same way as if the person had previously had the disease.
MMR vaccine is used to protect children against
measles, mumps and rubella.
m) Uncontaminated cultures of microorganisms are
required for investigating the action of disinfectants
■ Petri dishes and culture media must be sterilised
before use to kill unwanted microorganisms
■ inoculating loops used to transfer microorganisms
to the media must be sterilised by passing them
through a flame
■ the lid of the Petri dish should be secured with
adhesive tape to prevent microorganisms from
the air contaminating the culture.
n) In school and college laboratories, cultures should be
incubated at a maximum temperature of 25°C, which greatly
reduces the likelihood of growth of pathogens that might be
harmful to humans.
o) In industrial conditions higher temperatures can produce
more rapid growth.
GCSE style question
Vaccines like MMR, give people immunity against infectious
Which three diseases does MMR vaccine protect against?
Explain how vaccinations helps to protect the body against a
The body’s immune system protects us from diseases.
Describe the different ways in which white blood cells protect us from
ingest / digest pathogens / bacteria / viruses
any one from:
• (antibodies) destroy or kill pathogens /
bacteria / viruses / germs
• (antitoxins) counteract / destroy /neutralise
toxins / poisons
• reasonable reference to memory cells or
rapid production of antibodies upon reinfection
Influenza is caused by a virus.
(a) How do viruses cause illness?
(b) A British company making a reality television show in
the Peruvian Amazon has been accused of starting an
This epidemic allegedly killed four
members of a remote Indian tribe and left others seriously ill.
The members of the television crew did not show symptoms of
influenza, but members of the Indian tribe died from the disease.
Suggest an explanation for this.
Influenza is an infectious disease. The influenza virus often mutates.
This has made the World Health Organisation worried about another
(a) What is meant by a pandemic?
(b) Explain why a mutation of the influenza virus might cause another
The MMR vaccine is used to protect children against measles, mumps and
(a) Complete the sentences about vaccination.
Vaccines stimulate white blood cells to produce .......................................... .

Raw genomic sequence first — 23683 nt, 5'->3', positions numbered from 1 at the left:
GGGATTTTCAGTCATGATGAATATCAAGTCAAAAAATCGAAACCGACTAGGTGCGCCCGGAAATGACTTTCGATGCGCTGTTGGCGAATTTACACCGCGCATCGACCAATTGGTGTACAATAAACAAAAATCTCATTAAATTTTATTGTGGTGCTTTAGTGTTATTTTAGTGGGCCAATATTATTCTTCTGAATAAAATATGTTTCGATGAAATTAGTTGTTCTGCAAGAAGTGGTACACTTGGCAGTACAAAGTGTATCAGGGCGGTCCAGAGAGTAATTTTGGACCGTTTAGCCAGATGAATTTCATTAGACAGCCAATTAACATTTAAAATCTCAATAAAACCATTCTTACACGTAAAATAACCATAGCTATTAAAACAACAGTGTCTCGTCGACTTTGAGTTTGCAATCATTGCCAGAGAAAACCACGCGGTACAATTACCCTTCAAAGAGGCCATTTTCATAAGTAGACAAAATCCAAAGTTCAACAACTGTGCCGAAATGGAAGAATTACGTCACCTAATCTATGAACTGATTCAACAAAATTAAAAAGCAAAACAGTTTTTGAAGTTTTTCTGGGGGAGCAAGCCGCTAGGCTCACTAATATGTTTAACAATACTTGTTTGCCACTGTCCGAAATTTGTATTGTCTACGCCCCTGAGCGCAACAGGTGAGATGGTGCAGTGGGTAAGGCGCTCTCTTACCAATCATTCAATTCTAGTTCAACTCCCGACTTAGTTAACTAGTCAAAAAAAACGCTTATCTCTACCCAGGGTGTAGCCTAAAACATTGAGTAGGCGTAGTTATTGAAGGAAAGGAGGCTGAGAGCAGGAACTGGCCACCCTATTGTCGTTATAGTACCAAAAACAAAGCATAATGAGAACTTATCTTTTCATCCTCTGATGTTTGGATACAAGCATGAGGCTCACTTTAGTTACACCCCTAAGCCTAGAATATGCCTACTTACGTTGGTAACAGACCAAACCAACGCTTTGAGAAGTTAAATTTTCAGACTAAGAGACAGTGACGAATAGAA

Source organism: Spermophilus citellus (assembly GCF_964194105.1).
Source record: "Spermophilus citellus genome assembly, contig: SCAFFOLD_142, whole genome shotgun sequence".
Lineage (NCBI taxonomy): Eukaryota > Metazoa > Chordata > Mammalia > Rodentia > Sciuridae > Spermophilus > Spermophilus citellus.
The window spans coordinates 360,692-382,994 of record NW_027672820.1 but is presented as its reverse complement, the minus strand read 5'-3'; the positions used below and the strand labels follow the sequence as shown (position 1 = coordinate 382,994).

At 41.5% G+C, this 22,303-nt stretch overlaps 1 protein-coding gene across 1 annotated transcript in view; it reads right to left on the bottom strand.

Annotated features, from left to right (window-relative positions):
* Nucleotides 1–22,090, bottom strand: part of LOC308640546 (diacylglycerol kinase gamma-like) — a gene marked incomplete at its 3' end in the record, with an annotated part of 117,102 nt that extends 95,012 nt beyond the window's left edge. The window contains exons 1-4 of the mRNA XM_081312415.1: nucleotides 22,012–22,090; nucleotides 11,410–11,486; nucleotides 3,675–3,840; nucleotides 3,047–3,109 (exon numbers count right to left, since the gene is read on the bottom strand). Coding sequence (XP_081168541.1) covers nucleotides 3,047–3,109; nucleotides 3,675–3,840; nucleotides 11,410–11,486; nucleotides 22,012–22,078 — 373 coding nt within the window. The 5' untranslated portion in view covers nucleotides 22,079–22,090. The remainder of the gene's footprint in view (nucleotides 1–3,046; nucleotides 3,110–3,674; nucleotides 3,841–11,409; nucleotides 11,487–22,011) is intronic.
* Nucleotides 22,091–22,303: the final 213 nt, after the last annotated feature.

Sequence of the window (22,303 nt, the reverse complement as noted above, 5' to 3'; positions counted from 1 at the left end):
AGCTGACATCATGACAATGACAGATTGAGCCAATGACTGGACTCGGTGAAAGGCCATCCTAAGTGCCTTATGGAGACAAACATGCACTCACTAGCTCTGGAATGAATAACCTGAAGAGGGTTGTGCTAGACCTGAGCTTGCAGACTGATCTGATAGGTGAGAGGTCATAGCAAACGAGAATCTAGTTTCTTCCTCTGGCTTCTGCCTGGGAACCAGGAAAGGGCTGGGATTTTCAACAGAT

This makes children ....................................................... to the pathogen.
In the 1990s, many people thought that the MMR vaccine caused autism in
some children. As a result, the Japanese government stopped using the MMR
The graph gives information about the percentage of children in Japan
vaccinated with the MMR vaccine and the number of children who developed
autism during the 1990s.
Does the data in
support a link
Describe how the percentage of children vaccinated with the MMR
vaccine changed between 1990 and 1995.
Influenza is a disease caused by a virus.
Explain why it is difficult to treat diseases caused by
In some years there are influenza epidemics.
The graph shows the death rate in Liverpool during
three influenza epidemics.
The population of
Liverpool in 1951 was
of deaths from
influenza in week 4 of
the 1951 epidemic.
In most years, the number
of deaths from influenza in
Liverpool is very low.
Explain, in terms of the
influenza virus and the
body’s immune system,
why there were large
numbers of deaths in years
such as 1918 and 1951.
In the 19th century, Dr Semmelweiss investigated infection in a hospital.
He compared the number of deaths of mothers on two maternity wards.
• On Ward 1, babies were delivered mainly by doctors. These doctors
worked on many different wards in the hospital.
• On Ward 2, babies were delivered by midwives. The midwives did not
work on other wards.
The bar chart shows the results of his investigations.
600 mothers gave birth on Ward 2 in 1845.
How many mothers died from infections on Ward 2 in 1845?
Which was the safer ward on which to have a baby?
In January 1848, Dr Semmelweiss asked all doctors to wash their
hands before delivering babies.
The table shows the number of deaths on the two wards in 1848.
What was the effect on the death rate on Ward 1 of doctors washing their
hands before delivering babies?
What might the reason be?
Explain, as fully as you can, how MRSA strains of bacteria became
difficult to treat.